We conclude, therefore, that the superior court did not err in ruling that all of the plaintiff's claims should be arbitrated. Further, because the plaintiff agreed to arbitrate all of its claims, the superior court did not violate the plaintiff's right to a jury trial by submitting the plaintiff's case to arbitration. See Lowell v. U.S. Savings Bank, 132 N.H. 719, 724, 572 A.2d 184 (1990) (addressing how party may waive right to jury trial).

We next address the plaintiff's arguments regarding the arbitrator's decision. An arbitration decision may be corrected or modified upon a showing that the arbitrator committed "plain mistake." RSA 542:8 (1997). A "plain mistake" is an error that "is apparent on the face of the record and which would have been corrected had it been called to the arbitrator`s attention." Rand v. Aetna Life & Cas. Co., 132 N.H. 768, 771, 571 A.2d 282 (1990). It must be shown that the arbitrator manifestly fell into such error concerning the facts or law, and that the error prevented his free and fair exercise of judgment on the subject. Id. When undertaking a "plain mistake" analysis, we afford great deference to the arbitrator's decision. Masse v. Commercial Union Ins. Co., 134 N.H. 523, 526, 593 A.2d 1164 (1991). We examine the face of the record to determine if there is validity to the claim of "plain mistake," and defer to the arbitrator's decision if the record reveals evidence supporting it. See id.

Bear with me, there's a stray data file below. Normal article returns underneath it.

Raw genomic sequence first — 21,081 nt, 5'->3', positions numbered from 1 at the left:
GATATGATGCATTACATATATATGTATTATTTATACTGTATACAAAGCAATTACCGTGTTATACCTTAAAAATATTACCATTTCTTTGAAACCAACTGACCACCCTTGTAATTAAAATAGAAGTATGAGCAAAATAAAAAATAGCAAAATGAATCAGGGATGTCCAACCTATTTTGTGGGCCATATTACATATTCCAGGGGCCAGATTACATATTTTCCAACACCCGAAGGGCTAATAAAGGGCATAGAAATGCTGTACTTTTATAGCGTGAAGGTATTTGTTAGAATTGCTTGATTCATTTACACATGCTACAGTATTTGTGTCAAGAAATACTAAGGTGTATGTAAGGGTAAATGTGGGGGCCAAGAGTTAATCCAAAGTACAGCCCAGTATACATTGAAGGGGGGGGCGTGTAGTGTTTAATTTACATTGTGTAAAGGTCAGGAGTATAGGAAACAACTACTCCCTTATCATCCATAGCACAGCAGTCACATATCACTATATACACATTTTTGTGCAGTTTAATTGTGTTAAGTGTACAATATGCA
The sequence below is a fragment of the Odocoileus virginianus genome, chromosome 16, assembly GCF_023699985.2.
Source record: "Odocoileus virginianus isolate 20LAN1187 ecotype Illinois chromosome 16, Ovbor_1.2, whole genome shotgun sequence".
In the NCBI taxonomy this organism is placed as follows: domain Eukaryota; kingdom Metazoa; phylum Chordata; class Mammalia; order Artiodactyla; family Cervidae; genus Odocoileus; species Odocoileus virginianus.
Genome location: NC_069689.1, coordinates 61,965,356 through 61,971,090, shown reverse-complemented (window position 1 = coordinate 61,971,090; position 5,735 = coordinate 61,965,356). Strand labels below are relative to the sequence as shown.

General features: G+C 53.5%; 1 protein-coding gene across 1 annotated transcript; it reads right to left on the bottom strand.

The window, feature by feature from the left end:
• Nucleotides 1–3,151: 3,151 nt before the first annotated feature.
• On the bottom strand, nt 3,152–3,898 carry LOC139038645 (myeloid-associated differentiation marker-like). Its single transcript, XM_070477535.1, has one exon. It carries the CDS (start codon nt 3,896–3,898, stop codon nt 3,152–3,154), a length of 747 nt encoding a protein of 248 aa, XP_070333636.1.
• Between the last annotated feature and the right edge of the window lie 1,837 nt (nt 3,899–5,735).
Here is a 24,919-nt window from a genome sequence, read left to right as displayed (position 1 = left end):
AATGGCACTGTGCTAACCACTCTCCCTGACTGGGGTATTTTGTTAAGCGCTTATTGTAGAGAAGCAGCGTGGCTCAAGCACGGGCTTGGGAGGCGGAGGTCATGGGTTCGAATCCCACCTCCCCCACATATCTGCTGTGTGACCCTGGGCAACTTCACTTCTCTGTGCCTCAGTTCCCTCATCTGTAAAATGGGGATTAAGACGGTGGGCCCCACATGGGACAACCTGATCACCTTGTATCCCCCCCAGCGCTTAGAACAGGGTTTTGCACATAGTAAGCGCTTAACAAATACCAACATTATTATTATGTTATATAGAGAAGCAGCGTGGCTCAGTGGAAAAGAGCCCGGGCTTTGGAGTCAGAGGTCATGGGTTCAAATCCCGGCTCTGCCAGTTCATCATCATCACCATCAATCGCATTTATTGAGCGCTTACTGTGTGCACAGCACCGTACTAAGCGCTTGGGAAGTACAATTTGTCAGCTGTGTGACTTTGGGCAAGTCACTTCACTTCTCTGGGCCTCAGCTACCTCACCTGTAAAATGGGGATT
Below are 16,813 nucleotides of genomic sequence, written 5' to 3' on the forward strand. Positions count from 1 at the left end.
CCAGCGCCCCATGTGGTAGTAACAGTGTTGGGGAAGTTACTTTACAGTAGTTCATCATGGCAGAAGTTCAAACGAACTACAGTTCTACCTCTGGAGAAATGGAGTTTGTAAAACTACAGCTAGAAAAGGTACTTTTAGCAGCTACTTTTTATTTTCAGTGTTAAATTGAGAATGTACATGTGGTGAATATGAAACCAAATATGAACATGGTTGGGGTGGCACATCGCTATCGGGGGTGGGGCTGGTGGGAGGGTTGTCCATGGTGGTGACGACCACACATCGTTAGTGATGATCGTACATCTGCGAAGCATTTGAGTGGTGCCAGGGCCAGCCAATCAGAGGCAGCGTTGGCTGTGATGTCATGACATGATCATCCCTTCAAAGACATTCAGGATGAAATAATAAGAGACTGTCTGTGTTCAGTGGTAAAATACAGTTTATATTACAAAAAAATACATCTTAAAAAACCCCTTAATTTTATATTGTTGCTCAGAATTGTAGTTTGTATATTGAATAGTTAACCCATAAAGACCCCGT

II. RSA Chapter 339-E

The plaintiff first argues that the superior court erred in finding that the arbitrator did not commit plain mistake when it ruled that the plaintiff did not have standing to bring a claim under RSA chapter 339-E.

RSA chapter 339-E, Sales Representatives and Post-Termination Commissions, provides a cause of action by which "sales representatives" can recover commissions owed by a "principal." RSA 339-E:3. A "sales representative" is defined as "an individual other than an employee, who contracts with a principal to solicit orders...." RSA 339-E:1, III. A "principal" is defined as "a person who manufactures, produces, imports or distributes a product for sale...." RSA 339-E:1, II. The arbitrator concluded that the plaintiff did not have standing under RSA 339-E:1 because a corporation cannot be a "sales representative" for purposes of the statute.

"In statutory interpretation, this court is the final arbiter of the intent of the legislature as expressed in the words of a statute considered as a whole." Appeal of Naswa Motor Inn, 144 N.H. 89, 90, 738 A.2d 349 (1999) (quotation omitted). We begin by considering the statutory language, construing its plain and ordinary meaning, if possible. See id. "While legislative history may be helpful in the interpretation of an ambiguous statute,...